Fossil pollen dating
The pyramids of Egypt are made of sedimentary rocks, for example, that consist of the shells of foraminifera, a major microfossil group.
Microfossils can also be very useful in teaching science at all levels.
Each one must do everything with just a single cell that higher plants or animals do with millions of cells.
Single-celled organisms have many different kinds of specialized organelles within their cells that function in extraordinary ways.
Animals, plants and fungi are multicellular; protists are generally unicellular and include all other eukaryotes.
Prokaryotes and protists are often called "simple", but this is just not true.
Microfossils are a heterogeneous bunch of fossil remains studied as a single discipline because rock samples must be processed in certain ways to remove them and microscopes must be used to study them.Because they usually occur in huge numbers in all kinds of sedimentary rocks, they are the most abundant and most easily accessible fossils.Indeed, some very thick rock layers are made entirely of microfossils.Thus, microfossils, unlike other kinds of fossils, are not grouped according to their relationships to one another, but only because of their generally small size and methods of study.For example, fossils of bacteria, foraminifera, diatoms, very small invertebrate shells or skeletons, pollen, and tiny bones and teeth of large vertebrates, among others, can be called microfossils. Nevertheless, this utilitarian subdivision of paleontology, first recognized in 1883, is very significant in geology, paleontology, and biology.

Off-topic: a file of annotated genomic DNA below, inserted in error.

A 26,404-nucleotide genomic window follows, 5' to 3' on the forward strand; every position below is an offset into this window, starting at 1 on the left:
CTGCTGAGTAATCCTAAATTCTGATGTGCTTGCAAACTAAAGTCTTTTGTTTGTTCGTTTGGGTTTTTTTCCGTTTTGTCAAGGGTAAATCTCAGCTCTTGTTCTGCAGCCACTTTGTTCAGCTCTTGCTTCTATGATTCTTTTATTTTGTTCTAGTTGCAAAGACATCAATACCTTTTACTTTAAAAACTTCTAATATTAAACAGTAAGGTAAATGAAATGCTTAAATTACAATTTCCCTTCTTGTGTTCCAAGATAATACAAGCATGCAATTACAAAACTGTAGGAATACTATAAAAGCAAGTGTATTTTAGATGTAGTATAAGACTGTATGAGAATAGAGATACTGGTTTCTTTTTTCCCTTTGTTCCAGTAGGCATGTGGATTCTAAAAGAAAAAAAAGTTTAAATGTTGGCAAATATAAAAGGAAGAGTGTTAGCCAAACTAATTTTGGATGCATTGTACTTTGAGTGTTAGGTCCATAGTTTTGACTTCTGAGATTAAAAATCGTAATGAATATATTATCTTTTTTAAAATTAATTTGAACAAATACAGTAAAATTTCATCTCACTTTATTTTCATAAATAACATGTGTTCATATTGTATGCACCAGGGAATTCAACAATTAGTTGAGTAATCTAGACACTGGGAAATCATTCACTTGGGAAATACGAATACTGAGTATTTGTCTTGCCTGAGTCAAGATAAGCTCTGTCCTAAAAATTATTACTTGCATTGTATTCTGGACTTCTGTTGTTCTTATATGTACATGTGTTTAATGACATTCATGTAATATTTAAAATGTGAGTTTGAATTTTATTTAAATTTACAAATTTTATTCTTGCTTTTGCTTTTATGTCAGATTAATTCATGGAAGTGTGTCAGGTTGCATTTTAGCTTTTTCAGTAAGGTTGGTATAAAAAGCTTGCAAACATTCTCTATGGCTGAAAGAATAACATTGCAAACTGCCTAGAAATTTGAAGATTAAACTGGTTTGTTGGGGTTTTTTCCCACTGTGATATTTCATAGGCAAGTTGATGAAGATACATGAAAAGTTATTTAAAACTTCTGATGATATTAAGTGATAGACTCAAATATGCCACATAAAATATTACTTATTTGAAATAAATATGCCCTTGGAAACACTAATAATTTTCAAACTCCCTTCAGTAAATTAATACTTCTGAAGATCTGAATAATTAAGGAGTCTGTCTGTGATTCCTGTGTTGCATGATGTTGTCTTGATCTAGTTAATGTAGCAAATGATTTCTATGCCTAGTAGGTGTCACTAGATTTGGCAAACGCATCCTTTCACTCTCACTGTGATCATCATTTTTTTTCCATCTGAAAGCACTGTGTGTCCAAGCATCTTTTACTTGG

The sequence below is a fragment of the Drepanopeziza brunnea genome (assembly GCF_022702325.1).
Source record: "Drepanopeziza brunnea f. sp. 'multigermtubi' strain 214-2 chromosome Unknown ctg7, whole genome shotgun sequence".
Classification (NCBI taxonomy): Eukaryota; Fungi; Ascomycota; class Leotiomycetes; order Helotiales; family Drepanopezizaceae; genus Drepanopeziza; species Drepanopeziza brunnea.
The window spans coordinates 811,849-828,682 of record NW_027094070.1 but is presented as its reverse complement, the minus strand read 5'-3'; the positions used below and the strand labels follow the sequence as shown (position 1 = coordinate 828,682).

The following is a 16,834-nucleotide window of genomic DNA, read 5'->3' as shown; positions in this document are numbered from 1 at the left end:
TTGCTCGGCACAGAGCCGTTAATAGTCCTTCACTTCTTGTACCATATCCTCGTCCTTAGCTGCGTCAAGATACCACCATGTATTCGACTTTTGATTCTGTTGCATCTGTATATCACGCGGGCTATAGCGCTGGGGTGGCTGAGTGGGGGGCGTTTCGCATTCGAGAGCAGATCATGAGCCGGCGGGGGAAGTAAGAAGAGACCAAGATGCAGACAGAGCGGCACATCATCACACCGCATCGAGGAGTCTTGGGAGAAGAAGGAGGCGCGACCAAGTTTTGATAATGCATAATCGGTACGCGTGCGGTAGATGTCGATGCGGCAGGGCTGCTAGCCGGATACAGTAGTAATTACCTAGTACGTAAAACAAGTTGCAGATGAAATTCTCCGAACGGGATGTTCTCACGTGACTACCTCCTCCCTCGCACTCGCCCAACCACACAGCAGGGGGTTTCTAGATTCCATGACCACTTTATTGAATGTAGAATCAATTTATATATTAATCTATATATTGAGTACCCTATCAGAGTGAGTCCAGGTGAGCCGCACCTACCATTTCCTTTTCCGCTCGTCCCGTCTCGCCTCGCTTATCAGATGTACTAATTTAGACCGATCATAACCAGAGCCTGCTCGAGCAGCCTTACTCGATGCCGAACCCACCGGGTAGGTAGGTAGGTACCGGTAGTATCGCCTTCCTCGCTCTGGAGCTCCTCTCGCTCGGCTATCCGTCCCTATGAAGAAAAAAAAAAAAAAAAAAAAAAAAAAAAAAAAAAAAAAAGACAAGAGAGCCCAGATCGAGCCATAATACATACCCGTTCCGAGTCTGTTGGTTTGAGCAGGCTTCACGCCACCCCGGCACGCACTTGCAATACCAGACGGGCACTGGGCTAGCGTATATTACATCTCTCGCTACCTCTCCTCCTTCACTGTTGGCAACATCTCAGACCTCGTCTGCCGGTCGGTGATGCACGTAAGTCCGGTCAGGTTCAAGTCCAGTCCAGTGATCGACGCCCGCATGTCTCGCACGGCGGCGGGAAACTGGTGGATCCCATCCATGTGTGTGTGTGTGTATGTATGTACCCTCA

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Fungi, plants, and animals contribute a vast multitude of small parts to the microfossil record.